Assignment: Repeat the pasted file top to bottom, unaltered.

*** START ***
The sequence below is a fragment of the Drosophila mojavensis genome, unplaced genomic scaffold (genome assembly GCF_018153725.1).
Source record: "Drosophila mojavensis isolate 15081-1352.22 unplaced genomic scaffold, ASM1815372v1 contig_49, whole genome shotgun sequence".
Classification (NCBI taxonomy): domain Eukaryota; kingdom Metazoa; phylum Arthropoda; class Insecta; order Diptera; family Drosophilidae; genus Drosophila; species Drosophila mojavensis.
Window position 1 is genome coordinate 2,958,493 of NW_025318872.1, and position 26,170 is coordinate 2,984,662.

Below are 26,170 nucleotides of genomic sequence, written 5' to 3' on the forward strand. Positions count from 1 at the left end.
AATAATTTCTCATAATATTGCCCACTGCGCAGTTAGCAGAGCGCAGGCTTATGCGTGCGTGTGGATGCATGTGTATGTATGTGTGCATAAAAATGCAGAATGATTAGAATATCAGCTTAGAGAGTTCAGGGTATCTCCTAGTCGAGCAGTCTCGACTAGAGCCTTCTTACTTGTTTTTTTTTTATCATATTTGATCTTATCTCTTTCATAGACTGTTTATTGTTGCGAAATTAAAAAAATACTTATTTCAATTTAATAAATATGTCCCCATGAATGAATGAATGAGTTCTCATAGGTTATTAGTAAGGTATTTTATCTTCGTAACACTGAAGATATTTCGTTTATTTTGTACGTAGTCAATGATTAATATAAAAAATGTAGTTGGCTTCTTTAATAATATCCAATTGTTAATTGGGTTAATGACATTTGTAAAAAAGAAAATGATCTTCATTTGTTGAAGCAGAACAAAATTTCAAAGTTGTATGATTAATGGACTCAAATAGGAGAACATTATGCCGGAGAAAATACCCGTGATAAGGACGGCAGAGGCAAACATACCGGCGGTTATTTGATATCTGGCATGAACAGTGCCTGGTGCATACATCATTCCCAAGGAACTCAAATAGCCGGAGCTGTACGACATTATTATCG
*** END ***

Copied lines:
The sequence below is a fragment of the Drosophila mojavensis genome, unplaced genomic scaffold (genome assembly GCF_018153725.1).
Source record: "Drosophila mojavensis isolate 15081-1352.22 unplaced genomic scaffold, ASM1815372v1 contig_49, whole genome shotgun sequence".
Classification (NCBI taxonomy): domain Eukaryota; kingdom Metazoa; phylum Arthropoda; class Insecta; order Diptera; family Drosophilidae; genus Drosophila; species Drosophila mojavensis.
Window position 1 is genome coordinate 2,958,493 of NW_025318872.1, and position 26,170 is coordinate 2,984,662.

Below are 26,170 nucleotides of genomic sequence, written 5' to 3' on the forward strand. Positions count from 1 at the left end.
AATAATTTCTCATAATATTGCCCACTGCGCAGTTAGCAGAGCGCAGGCTTATGCGTGCGTGTGGATGCATGTGTATGTATGTGTGCATAAAAATGCAGAATGATTAGAATATCAGCTTAGAGAGTTCAGGGTATCTCCTAGTCGAGCAGTCTCGACTAGAGCCTTCTTACTTGTTTTTTTTTTATCATATTTGATCTTATCTCTTTCATAGACTGTTTATTGTTGCGAAATTAAAAAAATACTTATTTCAATTTAATAAATATGTCCCCATGAATGAATGAATGAGTTCTCATAGGTTATTAGTAAGGTATTTTATCTTCGTAACACTGAAGATATTTCGTTTATTTTGTACGTAGTCAATGATTAATATAAAAAATGTAGTTGGCTTCTTTAATAATATCCAATTGTTAATTGGGTTAATGACATTTGTAAAAAAGAAAATGATCTTCATTTGTTGAAGCAGAACAAAATTTCAAAGTTGTATGATTAATGGACTCAAATAGGAGAACATTATGCCGGAGAAAATACCCGTGATAAGGACGGCAGAGGCAAACATACCGGCGGTTATTTGATATCTGGCATGAACAGTGCCTGGTGCATACATCATTCCCAAGGAACTCAAATAGCCGGAGCTGTACGACATTATTATCG